Updated Loss and Damage text – “Warsaw international mechanism” under Cancun Adaptation Framework, still L&D not LDM

As of Saturday morning, the COP 19 delegates negotiated a new draft text (FCCC/CP/2013/L.15) for the international arrangement for loss and damage (L&D), hereinafter referred to as the “Warsaw international mechanism” (para. 1). The draft text outlines the general structure of the international mechanism, recalling decisions 1/CP.16, 7/CP.17, and 3/CP.18 but most of the discussion will center around paragraph 1, which places loss and damage “under” the Cancun Adaptation Framework (CAF).


Under the UNFCCC, COP 19 had the legal mandate from Decision 3/CP.19 in the Doha Climate Gateway to “establish institutional arrangements, such as an international mechanism, including functions and modalities, to address loss and damage associated with the impacts of climate change in developing countries that are particularly vulnerable to the adverse effects of climate change” (Decision 3/CP.18, para. 9), including extreme events and slow onset events. The COP 19 “establishes” the Warsaw international mechanism for loss and damage under the CAF, which would enhance action on adaptation under the five clusters of implementation, support, institutions, principles, and stakeholder engagement (para.1). This language means that L&D will not be a stand alone mechanism but will operate “under” the CAF, which was not advocated by G77 + China, AOSIS and other developing countries.

The draft text outlines how the Warsaw international mechanism will have an executive committee, consisting of two representatives from the following bodies under the Convention, to ensure “balanced representation” (para. 4): Adaptation Committee, the Least Developed Countries Expert Group, the Standing Committee on Finance, Technology Executive Committee and the Consultative Group of Experts on National Communications from Parties not included in Alex I of the UNFCCC.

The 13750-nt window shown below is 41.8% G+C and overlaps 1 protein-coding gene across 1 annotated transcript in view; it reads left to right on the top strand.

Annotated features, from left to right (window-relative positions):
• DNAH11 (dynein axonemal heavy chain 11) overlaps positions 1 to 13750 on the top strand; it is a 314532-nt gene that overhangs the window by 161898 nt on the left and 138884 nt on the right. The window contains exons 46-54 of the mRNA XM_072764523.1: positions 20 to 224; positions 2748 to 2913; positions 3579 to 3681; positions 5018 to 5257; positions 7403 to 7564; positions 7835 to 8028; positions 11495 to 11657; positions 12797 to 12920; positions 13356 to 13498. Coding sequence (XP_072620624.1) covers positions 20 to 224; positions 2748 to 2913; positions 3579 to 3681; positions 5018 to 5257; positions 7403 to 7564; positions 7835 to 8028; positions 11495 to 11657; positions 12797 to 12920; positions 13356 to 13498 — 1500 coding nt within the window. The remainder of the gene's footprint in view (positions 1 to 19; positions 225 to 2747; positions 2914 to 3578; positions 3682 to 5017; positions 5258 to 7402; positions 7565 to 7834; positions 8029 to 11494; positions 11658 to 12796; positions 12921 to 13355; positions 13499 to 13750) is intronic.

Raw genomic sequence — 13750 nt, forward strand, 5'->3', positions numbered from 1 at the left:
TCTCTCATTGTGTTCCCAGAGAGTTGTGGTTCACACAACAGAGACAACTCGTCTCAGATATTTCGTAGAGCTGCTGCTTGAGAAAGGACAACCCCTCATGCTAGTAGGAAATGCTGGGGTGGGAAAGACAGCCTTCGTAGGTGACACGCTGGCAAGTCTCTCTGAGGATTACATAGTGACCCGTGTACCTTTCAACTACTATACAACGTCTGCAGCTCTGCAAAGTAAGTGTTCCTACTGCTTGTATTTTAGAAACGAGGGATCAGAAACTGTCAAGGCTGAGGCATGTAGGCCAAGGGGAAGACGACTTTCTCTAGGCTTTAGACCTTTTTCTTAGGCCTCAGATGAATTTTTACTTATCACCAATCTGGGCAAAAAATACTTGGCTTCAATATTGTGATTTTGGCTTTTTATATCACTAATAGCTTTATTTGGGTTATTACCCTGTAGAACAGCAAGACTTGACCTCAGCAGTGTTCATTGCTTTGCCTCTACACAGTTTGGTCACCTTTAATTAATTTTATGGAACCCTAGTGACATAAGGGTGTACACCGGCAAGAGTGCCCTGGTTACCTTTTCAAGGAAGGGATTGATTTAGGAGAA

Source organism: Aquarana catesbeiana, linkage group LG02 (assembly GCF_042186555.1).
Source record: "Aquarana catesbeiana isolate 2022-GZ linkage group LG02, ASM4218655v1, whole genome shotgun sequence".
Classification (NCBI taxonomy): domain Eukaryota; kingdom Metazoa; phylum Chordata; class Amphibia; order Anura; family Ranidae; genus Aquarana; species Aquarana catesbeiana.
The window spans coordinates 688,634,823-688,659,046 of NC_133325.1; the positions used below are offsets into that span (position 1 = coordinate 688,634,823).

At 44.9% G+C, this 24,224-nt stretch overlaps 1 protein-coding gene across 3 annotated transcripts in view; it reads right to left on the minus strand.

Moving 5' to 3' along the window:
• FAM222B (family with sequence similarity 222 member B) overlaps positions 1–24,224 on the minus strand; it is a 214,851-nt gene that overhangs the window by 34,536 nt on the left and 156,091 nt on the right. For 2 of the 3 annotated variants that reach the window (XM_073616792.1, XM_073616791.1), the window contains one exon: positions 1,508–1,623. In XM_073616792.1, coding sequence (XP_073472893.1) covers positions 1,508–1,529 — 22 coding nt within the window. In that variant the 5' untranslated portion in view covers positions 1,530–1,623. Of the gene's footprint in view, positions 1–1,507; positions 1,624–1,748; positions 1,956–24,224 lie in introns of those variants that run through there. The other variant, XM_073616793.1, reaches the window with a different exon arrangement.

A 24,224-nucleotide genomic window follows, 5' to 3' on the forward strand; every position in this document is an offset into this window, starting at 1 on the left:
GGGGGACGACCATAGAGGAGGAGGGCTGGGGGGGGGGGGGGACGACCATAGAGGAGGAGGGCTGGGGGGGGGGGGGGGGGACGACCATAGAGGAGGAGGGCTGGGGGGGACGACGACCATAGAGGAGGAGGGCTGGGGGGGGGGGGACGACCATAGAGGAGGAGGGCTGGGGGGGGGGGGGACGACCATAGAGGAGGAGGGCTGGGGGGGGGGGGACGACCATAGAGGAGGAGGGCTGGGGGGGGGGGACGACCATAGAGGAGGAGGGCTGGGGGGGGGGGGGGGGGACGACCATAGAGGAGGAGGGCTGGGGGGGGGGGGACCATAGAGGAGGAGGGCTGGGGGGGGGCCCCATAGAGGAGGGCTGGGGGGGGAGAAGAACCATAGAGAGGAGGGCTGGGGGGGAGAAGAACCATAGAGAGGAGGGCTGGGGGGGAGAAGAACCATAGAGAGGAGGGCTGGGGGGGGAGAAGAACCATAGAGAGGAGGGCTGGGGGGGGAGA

Also, the Warsaw international mechanism outlines a timeframe for future discussions. The workplan for L&D would operate over the entire 2014 calendar year to establish a two-year work plan for implementation of the Warsaw international mechanism. The executive committee will meet by March 2014 to develop an initial two-year workplan by COP 21 in December 2014 (para. 8-9). Then, the executive committee would conduct a review of the 2 year program by COP22, where this review would be part of an “appropriate decision” to be adopted at COP22 (para. 15).

The Warsaw international mechanism would fulfill the role of promoting the implementation of measures to address loss and damage (para. 5), First it would fill in knowledge gaps to improve risk management, increase data sharing and management, including gender indicators, share best practices, provide leadership and coordination, and foster dialogue at all levels. Second, the Warsaw international mechanism would enhance action and support for adaptation, finance, technology and capacity-building (as stated under the Durban Platform); provide information, guidance, and recommendations to reduce risks and provide technical support to the various bodies under the UNFCCC, including the operating entities of the financial mechanism (i.e Adaptation Fund); and facilitate the mobilization and securing of experts  to address L&D. Third, the Warsaw international mechanism will facilitate and coordinate actions to address loss and damage, including working with various bodies outside the UNFCCC and those within the UNFCCC. The language is very broad and vague at this stage. Substantive and specific modalities will be discussed at later meetings.

Furthermore, the new Warsaw international mechanism will aim to establish new institutions at the regional and national levels and should be country-driven. Vulnerable developing countries, in particular, will need these new institutions to enhance adaptation and deal with climate change impacts “beyond adaptation.” Cooperation, coordination and partnership between developed and developing countries as well as relevant stakeholders (including communities directly involved in loss and damage programs) will be vital.